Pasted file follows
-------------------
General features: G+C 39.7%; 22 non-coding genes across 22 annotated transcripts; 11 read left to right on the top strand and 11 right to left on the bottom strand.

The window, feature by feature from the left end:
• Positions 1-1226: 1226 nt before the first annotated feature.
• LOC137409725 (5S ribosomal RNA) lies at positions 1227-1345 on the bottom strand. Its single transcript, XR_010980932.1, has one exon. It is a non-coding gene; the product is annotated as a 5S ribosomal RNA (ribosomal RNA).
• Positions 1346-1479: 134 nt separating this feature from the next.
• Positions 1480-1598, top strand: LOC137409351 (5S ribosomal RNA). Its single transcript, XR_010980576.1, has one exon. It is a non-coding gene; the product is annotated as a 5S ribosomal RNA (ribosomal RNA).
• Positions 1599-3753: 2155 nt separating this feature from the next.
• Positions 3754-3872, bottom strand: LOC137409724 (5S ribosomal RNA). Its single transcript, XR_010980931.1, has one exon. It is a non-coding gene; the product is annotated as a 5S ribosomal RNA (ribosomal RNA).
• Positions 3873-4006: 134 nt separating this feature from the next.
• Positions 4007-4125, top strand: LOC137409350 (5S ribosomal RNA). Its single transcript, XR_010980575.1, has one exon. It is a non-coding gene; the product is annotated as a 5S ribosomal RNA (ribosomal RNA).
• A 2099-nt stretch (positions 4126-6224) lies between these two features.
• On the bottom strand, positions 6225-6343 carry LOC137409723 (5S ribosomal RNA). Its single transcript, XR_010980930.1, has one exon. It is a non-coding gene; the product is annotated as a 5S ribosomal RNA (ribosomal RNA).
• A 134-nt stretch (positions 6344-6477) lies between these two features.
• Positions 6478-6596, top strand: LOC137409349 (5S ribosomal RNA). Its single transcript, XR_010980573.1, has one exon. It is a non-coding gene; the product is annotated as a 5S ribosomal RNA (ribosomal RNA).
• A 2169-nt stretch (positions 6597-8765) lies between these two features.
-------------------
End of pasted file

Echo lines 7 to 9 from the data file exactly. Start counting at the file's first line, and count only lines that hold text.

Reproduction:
• Positions 1599-3753: 2155 nt separating this feature from the next.
• Positions 3754-3872, bottom strand: LOC137409724 (5S ribosomal RNA). Its single transcript, XR_010980931.1, has one exon. It is a non-coding gene; the product is annotated as a 5S ribosomal RNA (ribosomal RNA).
• Positions 3873-4006: 134 nt separating this feature from the next.